Green Tea Macarons with Raspberry Buttercream (French Meringue Method)

Green Tea Macarons with Raspberry Buttercream

Green Tea Macarons (French Meringue) with Raspberry Buttercream

The French Meringue method of making macarons is where any aspiring macaron maker should start.  It is the simplest of three methods of macaron making (French, Italian, Swiss) because it does not involve any manipulation (heating) of sugar during the macaron making process.  It involves less work and less kitchen equipment as well.

What you need to remember about this method is that this macaron batter is extremely sensitive to overmixing.  When I say overmixing that means maybe even 2 or 3 strokes too many.  If this batter is overmixed, the result is a thinning stream of almond batter running out of your piping bag like a pierced water balloon.  Definitely not good.  So, be gentle and patient, folding in the dry ingredients until the batter is just homogenous, and you are on your way to some charming macarons in no time!

Matcha Green Tea French Macarons (based on the French Meringue Method)

Makes about 45 sandwiched 1.5″ macarons.  Recipe is easily halved using a hand-held mixer instead of a stand mixer.


100 grams of egg whites (from about 3 eggs)

2 teaspoons meringue powder

pinch of cream of tartar

25 grams granulated sugar

200 grams confectioners’ sugar

110 grams ground almonds

2 teaspoons Matcha powder


parchment paper

macaron template

food processor

stand or hand-held mixer

Aetco #806 tip

large piping bag

2- half sheet pans


1.)  In a food processor, process almond flour and confectioner’s sugar.  Process to a fine powder, then either sift or just use your fingertips to break up any remaining clumps.  When the powder is light and clump-free, it is ready to use.

2.)  Add egg whites, meringue powder, and cream of tartar to bowl of mixer fitted with a wire whisk attachment.  Start to mix egg whites at medium speed until you reach a frothy “bubble bath” like stage.  When you have reached this stage, continue mixing and gradually add in all of the granulated sugar.  Continue to beat until you achieve a “bird’s beak” consistency, then stop the mixer.

3.)  Gently add the almond-sugar mixture in two additions.  Following the first addition of the almond-sugar flour, also add in one teaspoon of matcha.  Fold in these dry ingredients, trying not to deflate egg whites.  Repeat this addition of almond-sugar flour and matcha a second time.  Fold in second portion of dry ingredients.

4.)  Continue folding until the mixture is homogenous. A slightly less mixed batter is better than being overmixed.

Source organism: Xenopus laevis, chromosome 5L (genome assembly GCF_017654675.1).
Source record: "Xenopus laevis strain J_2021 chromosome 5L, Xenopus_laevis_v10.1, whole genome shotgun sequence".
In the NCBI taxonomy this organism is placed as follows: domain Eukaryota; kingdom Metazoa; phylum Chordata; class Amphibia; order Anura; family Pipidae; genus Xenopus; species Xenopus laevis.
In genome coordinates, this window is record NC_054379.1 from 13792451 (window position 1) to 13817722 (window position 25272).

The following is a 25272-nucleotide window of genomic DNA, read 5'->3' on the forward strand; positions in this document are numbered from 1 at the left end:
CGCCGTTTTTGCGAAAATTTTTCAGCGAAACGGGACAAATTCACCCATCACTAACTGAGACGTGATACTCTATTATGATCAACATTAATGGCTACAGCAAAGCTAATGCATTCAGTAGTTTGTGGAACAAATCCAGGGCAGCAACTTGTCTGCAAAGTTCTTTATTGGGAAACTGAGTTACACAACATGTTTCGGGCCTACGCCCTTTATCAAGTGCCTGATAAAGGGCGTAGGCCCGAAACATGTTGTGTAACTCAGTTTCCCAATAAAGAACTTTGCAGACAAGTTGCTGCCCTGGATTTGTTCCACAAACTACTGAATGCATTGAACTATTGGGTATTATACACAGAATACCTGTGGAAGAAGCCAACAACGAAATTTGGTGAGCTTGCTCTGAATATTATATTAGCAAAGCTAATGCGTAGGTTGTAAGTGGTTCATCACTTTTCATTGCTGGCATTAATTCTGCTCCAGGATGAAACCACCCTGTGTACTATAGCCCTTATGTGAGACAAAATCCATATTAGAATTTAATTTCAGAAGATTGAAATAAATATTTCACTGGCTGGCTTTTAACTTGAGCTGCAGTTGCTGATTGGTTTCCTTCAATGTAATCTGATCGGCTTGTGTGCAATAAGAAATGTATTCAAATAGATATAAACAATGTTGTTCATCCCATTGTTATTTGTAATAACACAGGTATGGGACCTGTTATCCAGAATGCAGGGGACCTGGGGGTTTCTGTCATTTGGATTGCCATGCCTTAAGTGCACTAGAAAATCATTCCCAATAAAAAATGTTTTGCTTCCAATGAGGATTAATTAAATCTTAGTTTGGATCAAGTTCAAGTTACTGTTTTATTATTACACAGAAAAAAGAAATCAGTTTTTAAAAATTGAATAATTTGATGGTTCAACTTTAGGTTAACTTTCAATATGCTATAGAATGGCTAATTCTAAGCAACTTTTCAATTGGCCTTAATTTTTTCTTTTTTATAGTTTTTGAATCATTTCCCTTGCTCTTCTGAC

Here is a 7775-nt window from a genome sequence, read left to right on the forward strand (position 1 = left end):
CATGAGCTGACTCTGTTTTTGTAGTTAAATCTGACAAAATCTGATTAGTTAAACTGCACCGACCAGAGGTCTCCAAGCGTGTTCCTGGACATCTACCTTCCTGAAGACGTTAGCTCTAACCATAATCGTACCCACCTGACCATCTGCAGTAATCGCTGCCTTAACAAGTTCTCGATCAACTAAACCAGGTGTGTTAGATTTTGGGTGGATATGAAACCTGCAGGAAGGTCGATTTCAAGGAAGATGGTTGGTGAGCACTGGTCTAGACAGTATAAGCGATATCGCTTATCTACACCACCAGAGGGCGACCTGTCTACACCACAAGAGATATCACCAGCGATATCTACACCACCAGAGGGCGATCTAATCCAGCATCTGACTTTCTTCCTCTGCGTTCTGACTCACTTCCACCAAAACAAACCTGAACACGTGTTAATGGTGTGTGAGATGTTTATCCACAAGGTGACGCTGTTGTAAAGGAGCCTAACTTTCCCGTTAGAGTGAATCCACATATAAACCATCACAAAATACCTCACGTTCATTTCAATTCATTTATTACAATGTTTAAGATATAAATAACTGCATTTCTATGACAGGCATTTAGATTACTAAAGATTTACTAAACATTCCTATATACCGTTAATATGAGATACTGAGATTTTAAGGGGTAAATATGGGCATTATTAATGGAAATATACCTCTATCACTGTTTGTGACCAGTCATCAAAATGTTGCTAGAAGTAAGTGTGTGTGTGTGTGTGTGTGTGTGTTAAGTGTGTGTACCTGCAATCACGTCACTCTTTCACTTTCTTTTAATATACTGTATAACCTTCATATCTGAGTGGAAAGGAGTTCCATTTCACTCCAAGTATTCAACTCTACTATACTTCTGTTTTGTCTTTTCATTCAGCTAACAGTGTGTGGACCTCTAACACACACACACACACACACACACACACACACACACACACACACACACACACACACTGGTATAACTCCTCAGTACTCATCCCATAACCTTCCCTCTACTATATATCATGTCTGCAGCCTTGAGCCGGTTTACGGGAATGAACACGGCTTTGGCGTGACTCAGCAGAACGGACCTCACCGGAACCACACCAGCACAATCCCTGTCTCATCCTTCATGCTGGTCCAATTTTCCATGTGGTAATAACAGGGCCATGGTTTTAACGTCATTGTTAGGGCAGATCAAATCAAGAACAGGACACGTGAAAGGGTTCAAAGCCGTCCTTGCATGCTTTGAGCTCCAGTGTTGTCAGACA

5.)  Add batter to a large piping bag fitted with an Aetco 806 tip (1/2″ opening).  It is important to note that the action of scooping the batter to the piping bag and piping out macarons is, in itself, the last act of mixing the batter.

6.)  Pipe out macarons on parchment paper with a macaron template placed under the parchment.  This will ensure equal piping/same shell size.

7.)  After piping a full pans, lift each pan a few inches off the countertop and slam down, making sure to hold parchment in place with your thumbs during each slam. Repeat this action a total of three times for each of the two pans.

8.)  Let piped macarons dry for 30 minutes or up to an hour at room temperature.  During this time, preheat oven to 280 degrees F and make filling.

9.)  Place baking sheets of macarons in oven after the macarons pass the “petting without sticking” test.  That is, you should be able to “pet” the macaron with your fingertip without any residual stickiness or batter resulting on your finger.  Once the piped macarons have passed this test, they are ready for the oven.

10.)  Bake macarons for 13-15 minutes, or until you can gently press on their tops without getting any yielding.  Be careful to not over bake or over brown.

11.)  Remove pans from oven and let macarons sit out to cool completely.  If you have difficulty removing them from parchment after fully cooled, sprinkle some water under the parchment for easier release.

12.)  Pair macaron shells based on size and shape, fill with Vegan Raspberry Framboise Buttercream, and sandwich.  Voila!

Step-By-Step Process:  

Egg whites, aged for three hours

Egg whites, aged for three hours then measured to 100 grams

Almond Flour

Store bought almond flour

Combining powdered sugar with almond flour

Combining powdered sugar with almond flour

Processed tant pour tant

Process almond flour and confectioners’ sugar together– the tant pour tant